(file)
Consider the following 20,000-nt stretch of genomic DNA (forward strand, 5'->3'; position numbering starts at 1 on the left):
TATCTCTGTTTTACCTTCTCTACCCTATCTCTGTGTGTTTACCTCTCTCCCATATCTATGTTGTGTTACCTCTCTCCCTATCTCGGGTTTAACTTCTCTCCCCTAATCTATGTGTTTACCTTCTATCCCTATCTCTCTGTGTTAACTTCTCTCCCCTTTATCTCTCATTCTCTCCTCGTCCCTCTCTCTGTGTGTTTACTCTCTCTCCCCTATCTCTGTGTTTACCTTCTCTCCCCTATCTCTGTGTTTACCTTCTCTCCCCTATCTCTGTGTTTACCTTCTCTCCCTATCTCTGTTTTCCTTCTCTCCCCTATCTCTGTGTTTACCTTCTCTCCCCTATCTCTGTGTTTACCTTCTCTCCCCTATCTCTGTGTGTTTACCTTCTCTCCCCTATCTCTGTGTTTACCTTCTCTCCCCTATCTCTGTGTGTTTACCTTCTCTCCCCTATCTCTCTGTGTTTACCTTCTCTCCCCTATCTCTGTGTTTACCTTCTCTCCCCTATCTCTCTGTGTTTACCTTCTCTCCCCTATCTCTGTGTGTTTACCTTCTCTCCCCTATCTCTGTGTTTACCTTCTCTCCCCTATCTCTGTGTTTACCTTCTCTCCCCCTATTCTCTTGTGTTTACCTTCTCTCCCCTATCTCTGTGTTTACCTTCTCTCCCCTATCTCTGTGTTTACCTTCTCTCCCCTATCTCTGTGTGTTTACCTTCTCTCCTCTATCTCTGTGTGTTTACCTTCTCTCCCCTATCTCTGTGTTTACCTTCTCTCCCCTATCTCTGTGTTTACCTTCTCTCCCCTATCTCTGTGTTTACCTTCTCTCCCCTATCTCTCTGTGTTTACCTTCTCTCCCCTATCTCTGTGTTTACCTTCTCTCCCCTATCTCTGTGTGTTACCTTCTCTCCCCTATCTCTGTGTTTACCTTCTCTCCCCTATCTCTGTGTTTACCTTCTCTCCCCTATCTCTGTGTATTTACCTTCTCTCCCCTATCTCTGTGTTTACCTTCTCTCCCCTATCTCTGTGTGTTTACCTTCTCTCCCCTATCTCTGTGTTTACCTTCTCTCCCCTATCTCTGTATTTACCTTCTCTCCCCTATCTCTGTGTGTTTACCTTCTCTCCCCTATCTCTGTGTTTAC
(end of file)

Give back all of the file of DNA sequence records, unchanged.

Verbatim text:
Consider the following 20,000-nt stretch of genomic DNA (forward strand, 5'->3'; position numbering starts at 1 on the left):
TATCTCTGTTTTACCTTCTCTACCCTATCTCTGTGTGTTTACCTCTCTCCCATATCTATGTTGTGTTACCTCTCTCCCTATCTCGGGTTTAACTTCTCTCCCCTAATCTATGTGTTTACCTTCTATCCCTATCTCTCTGTGTTAACTTCTCTCCCCTTTATCTCTCATTCTCTCCTCGTCCCTCTCTCTGTGTGTTTACTCTCTCTCCCCTATCTCTGTGTTTACCTTCTCTCCCCTATCTCTGTGTTTACCTTCTCTCCCCTATCTCTGTGTTTACCTTCTCTCCCTATCTCTGTTTTCCTTCTCTCCCCTATCTCTGTGTTTACCTTCTCTCCCCTATCTCTGTGTTTACCTTCTCTCCCCTATCTCTGTGTGTTTACCTTCTCTCCCCTATCTCTGTGTTTACCTTCTCTCCCCTATCTCTGTGTGTTTACCTTCTCTCCCCTATCTCTCTGTGTTTACCTTCTCTCCCCTATCTCTGTGTTTACCTTCTCTCCCCTATCTCTCTGTGTTTACCTTCTCTCCCCTATCTCTGTGTGTTTACCTTCTCTCCCCTATCTCTGTGTTTACCTTCTCTCCCCTATCTCTGTGTTTACCTTCTCTCCCCCTATTCTCTTGTGTTTACCTTCTCTCCCCTATCTCTGTGTTTACCTTCTCTCCCCTATCTCTGTGTTTACCTTCTCTCCCCTATCTCTGTGTGTTTACCTTCTCTCCTCTATCTCTGTGTGTTTACCTTCTCTCCCCTATCTCTGTGTTTACCTTCTCTCCCCTATCTCTGTGTTTACCTTCTCTCCCCTATCTCTGTGTTTACCTTCTCTCCCCTATCTCTCTGTGTTTACCTTCTCTCCCCTATCTCTGTGTTTACCTTCTCTCCCCTATCTCTGTGTGTTACCTTCTCTCCCCTATCTCTGTGTTTACCTTCTCTCCCCTATCTCTGTGTTTACCTTCTCTCCCCTATCTCTGTGTATTTACCTTCTCTCCCCTATCTCTGTGTTTACCTTCTCTCCCCTATCTCTGTGTGTTTACCTTCTCTCCCCTATCTCTGTGTTTACCTTCTCTCCCCTATCTCTGTATTTACCTTCTCTCCCCTATCTCTGTGTGTTTACCTTCTCTCCCCTATCTCTGTGTTTAC